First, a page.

GuruFocus Premium Membership

Serving Intelligent Investors since 2004. Only 96 cents a day.

Free Trial

Free 7-day Trial
All Articles and Columns »

Seahawk (HAWK) – The Next Chapter “11”

March 12, 2011 | About:
Neil Golding

Neil Golding

6 followers
On February 11th, Seahawk Drilling (HAWK) announced that they were selling substantially all of their assets to Hercules Offshore (HERO). After the announcement the share price settled around the mid $4s for a 40% drop but has recently improved. The sale will be conducted through a Chapter 11 bankruptcy to separate the assets from some, unassociated, liabilities. This is a wonderful acquisition for HERO. It may be able to turn HERO’s terminal debt problem into a manageable debt problem. HAWK holders are likely, subject to the long, complex points below, to end up with shares in HERO thereby maintaining exposure to the sold assets. There is a reasonable chance that HAWK holders will end up with HERO shares at least to the value of HAWK’s shares pre-filing. There are some lower probability cases where HAWK holders end up with more than that (assuming HERO’s price is constant around $5) and cases where HAWK holders end up with just a dollar or two.

The treatment of a few key issues is going to define the payout:



Issue


Negative Outcome (<$2.50)


Most Likely Outcome ($5-$8)


Positive Outcome (>$8)


Seahawk’s requirement to cash collateralize the Pride letters of credit


$50M of the estate assets are held in trust to cash collateralize the Mexican tax Letters of credit until the dispute is resolved.


HAWK is relieved of this obligation through constructive fraudulent conveyance.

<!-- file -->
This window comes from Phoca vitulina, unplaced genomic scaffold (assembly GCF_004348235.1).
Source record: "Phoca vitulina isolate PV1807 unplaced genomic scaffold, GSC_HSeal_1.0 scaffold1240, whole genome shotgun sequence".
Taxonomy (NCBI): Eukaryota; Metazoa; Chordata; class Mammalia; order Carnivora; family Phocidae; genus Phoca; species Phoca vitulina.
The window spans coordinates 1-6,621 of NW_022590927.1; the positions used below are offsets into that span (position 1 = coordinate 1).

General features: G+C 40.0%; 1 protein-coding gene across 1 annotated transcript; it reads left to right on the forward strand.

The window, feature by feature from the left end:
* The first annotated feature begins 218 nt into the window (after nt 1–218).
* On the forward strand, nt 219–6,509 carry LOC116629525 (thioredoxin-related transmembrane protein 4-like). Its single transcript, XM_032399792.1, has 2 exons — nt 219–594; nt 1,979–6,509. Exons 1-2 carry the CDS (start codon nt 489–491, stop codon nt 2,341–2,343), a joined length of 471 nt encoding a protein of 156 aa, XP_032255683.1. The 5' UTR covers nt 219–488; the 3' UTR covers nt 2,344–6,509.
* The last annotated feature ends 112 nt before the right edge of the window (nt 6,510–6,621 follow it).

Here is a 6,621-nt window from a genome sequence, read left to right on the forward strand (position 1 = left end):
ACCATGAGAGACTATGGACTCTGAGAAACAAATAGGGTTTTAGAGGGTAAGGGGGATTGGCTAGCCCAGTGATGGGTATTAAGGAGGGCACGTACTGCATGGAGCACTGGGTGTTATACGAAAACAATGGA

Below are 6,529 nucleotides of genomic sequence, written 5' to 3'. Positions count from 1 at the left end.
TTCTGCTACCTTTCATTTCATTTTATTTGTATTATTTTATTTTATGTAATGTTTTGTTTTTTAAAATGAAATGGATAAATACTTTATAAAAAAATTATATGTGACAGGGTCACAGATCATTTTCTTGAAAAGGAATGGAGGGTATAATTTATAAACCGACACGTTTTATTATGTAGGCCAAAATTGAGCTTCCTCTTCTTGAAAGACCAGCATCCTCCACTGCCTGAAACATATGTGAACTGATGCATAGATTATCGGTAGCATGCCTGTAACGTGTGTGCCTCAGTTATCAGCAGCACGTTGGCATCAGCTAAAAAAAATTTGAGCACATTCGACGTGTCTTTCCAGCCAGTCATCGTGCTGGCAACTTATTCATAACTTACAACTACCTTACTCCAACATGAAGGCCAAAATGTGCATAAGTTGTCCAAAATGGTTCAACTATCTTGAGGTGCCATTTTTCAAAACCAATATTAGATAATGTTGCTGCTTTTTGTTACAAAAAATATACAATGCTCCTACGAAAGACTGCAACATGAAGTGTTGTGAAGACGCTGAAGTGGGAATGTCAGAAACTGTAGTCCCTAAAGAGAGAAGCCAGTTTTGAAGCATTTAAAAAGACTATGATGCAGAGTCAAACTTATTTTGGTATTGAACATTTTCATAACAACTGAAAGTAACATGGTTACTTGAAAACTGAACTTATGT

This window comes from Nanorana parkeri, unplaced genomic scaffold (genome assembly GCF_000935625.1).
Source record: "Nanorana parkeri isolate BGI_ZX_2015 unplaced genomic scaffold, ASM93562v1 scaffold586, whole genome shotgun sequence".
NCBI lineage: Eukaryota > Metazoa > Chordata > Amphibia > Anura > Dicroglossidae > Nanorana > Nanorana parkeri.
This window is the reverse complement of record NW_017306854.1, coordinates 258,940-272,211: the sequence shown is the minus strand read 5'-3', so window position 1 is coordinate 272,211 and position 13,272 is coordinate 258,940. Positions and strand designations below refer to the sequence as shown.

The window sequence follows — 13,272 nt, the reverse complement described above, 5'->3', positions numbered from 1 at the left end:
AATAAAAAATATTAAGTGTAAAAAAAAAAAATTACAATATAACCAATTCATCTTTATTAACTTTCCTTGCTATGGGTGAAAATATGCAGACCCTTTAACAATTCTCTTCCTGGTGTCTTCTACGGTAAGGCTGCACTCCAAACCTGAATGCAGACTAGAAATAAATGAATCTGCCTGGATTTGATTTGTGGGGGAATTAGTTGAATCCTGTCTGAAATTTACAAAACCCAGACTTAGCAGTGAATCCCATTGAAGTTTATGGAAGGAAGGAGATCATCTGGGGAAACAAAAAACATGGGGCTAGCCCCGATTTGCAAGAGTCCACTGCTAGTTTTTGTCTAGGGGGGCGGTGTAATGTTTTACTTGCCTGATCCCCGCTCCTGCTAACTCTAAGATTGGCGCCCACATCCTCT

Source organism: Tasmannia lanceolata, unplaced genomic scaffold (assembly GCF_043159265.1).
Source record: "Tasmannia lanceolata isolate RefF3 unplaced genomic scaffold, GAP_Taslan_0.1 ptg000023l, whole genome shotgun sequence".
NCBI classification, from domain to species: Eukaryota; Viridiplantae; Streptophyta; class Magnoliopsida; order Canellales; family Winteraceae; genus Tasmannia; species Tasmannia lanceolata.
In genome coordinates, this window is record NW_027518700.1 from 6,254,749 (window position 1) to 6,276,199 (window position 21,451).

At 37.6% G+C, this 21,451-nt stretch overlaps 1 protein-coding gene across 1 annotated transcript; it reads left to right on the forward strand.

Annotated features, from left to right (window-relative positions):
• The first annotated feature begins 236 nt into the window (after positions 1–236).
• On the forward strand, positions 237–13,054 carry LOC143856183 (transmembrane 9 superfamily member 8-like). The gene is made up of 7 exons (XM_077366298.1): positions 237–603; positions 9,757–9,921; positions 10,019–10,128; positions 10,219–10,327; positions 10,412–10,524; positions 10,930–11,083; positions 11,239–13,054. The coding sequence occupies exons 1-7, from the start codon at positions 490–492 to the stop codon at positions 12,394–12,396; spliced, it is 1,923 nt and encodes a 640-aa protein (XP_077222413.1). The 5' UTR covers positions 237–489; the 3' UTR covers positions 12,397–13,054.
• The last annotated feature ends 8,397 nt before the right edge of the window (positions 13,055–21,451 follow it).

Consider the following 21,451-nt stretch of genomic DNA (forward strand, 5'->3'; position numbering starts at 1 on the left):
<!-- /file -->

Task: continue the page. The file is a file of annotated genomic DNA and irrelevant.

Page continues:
HAWK is relieved of this obligation through constructive fraudulent conveyance.


The treatment of intercompany claims


The worst case here is that the intercompany claims are all treated as unsecured claims. This would leave no money for equity as the intercompany claims dwarf the receipts from the sale. A related, poor outcome is that the intercompany claims rank equally with equity.


The intercompany claims do not result in actual claims.


The intercompany claims do not result in actual claims.


The treatment of tax sharing claims against Pride (and Pride against HAWK)


HAWK has to indemnify Pride for all losses incurred as a result of this sale causing Pride to lose the tax free status of the HAWK spinoff.


HAWK is relieved of this obligation through constructive fraudulent conveyance.


HAWK is relieved of this obligation through constructive fraudulent conveyance.


The treatment of other claims between Seahawk and Pride


HAWK has to pay Pride 16M of unsecured claims which reduces the payout to equity.


Pride and Hawk net out to zero.


HAWKs claims against PDE add $1-$2 to the payout to equity.


The outcome of change of control agreements with key staff (these being separate to severance agreements, the outcome of which are clearer in the code)


Though there is a headline number of $15M of unsecured claims to key staff this appears to be based on early 2010 equity prices. A worst case cash outcome appears to be an addition $4.5M with dilution of around 409k shares. This outcome appears contrary to law.